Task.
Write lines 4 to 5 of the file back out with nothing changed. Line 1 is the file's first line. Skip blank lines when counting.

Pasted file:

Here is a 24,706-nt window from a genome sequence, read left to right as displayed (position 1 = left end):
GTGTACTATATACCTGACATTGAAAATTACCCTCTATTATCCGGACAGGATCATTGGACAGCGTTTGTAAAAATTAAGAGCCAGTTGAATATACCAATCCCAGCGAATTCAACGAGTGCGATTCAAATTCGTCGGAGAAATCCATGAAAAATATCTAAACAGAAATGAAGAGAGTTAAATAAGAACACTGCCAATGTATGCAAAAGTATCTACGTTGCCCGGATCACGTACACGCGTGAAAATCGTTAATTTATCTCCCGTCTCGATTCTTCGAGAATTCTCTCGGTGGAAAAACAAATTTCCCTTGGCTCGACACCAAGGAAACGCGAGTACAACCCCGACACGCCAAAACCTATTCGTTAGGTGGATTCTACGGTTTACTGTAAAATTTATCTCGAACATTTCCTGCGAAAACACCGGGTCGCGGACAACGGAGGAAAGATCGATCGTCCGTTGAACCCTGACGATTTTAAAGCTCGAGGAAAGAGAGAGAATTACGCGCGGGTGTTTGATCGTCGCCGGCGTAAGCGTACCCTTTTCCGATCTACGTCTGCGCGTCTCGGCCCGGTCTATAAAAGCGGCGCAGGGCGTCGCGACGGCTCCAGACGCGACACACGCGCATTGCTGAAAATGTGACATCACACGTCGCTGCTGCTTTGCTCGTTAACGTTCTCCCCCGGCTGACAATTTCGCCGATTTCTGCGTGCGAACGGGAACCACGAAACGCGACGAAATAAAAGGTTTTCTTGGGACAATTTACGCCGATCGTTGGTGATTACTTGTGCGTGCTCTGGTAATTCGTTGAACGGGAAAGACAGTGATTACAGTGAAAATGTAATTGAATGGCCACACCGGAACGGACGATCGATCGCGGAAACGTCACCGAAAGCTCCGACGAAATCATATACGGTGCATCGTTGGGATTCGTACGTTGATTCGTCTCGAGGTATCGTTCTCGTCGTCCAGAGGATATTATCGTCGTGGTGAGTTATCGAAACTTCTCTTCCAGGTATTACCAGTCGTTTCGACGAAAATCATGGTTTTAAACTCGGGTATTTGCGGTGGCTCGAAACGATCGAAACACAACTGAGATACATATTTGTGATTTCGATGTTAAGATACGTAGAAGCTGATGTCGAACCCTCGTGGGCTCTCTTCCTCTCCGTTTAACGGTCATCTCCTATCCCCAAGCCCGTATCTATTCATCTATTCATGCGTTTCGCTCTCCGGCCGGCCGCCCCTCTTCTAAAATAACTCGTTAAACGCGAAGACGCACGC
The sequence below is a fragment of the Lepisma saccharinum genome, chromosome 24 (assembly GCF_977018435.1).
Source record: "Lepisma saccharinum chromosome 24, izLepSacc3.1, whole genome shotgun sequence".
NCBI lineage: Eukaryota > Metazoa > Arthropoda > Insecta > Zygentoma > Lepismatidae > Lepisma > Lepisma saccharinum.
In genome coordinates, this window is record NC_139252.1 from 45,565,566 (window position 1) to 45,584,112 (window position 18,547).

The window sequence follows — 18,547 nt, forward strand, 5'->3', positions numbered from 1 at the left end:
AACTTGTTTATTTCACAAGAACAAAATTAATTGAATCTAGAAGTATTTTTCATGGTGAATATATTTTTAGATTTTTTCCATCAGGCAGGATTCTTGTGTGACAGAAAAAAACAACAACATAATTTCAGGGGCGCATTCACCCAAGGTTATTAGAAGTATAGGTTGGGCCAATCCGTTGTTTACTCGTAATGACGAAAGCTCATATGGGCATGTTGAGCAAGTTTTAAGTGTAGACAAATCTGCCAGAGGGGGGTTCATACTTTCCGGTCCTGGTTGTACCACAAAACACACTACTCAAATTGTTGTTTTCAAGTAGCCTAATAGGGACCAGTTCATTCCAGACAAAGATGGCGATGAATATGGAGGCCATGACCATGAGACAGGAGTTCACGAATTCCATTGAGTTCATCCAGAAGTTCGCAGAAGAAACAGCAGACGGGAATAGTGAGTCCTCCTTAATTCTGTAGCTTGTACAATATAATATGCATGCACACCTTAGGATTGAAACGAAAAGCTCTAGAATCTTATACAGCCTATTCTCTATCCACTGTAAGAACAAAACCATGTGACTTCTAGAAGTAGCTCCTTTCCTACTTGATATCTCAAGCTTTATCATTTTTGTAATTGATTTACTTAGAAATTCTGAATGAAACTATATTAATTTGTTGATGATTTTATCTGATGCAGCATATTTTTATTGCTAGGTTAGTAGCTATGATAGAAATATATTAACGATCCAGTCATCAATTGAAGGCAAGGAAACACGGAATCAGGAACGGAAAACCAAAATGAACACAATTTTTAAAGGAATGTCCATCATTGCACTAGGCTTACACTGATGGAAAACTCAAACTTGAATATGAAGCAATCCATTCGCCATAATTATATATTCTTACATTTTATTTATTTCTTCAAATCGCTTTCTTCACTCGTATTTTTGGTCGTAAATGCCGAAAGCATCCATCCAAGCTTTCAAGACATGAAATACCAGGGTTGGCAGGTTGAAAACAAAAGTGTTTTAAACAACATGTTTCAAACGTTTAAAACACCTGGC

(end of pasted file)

Source record: "Lepisma saccharinum chromosome 24, izLepSacc3.1, whole genome shotgun sequence".
NCBI lineage: Eukaryota > Metazoa > Arthropoda > Insecta > Zygentoma > Lepismatidae > Lepisma > Lepisma saccharinum.